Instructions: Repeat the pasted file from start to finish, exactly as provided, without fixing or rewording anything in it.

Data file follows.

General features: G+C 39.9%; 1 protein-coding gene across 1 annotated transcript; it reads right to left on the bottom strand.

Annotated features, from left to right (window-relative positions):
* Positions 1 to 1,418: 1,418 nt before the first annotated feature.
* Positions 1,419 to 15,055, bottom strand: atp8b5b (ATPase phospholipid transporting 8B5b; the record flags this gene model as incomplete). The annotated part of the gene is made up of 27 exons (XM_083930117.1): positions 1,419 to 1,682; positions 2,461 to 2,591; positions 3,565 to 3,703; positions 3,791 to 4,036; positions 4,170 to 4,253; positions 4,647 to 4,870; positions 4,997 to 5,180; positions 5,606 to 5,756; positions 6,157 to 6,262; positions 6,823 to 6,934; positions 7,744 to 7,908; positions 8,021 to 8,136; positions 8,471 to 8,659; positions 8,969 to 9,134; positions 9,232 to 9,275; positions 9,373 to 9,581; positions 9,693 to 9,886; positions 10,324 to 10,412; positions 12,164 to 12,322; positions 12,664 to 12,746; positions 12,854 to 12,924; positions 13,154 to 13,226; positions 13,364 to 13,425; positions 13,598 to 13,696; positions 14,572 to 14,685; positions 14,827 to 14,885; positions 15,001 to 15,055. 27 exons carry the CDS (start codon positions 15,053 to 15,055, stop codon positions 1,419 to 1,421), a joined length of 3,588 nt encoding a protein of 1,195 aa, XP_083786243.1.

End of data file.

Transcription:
General features: G+C 39.9%; 1 protein-coding gene across 1 annotated transcript; it reads right to left on the bottom strand.

Annotated features, from left to right (window-relative positions):
* Positions 1 to 1,418: 1,418 nt before the first annotated feature.
* Positions 1,419 to 15,055, bottom strand: atp8b5b (ATPase phospholipid transporting 8B5b; the record flags this gene model as incomplete). The annotated part of the gene is made up of 27 exons (XM_083930117.1): positions 1,419 to 1,682; positions 2,461 to 2,591; positions 3,565 to 3,703; positions 3,791 to 4,036; positions 4,170 to 4,253; positions 4,647 to 4,870; positions 4,997 to 5,180; positions 5,606 to 5,756; positions 6,157 to 6,262; positions 6,823 to 6,934; positions 7,744 to 7,908; positions 8,021 to 8,136; positions 8,471 to 8,659; positions 8,969 to 9,134; positions 9,232 to 9,275; positions 9,373 to 9,581; positions 9,693 to 9,886; positions 10,324 to 10,412; positions 12,164 to 12,322; positions 12,664 to 12,746; positions 12,854 to 12,924; positions 13,154 to 13,226; positions 13,364 to 13,425; positions 13,598 to 13,696; positions 14,572 to 14,685; positions 14,827 to 14,885; positions 15,001 to 15,055. 27 exons carry the CDS (start codon positions 15,053 to 15,055, stop codon positions 1,419 to 1,421), a joined length of 3,588 nt encoding a protein of 1,195 aa, XP_083786243.1.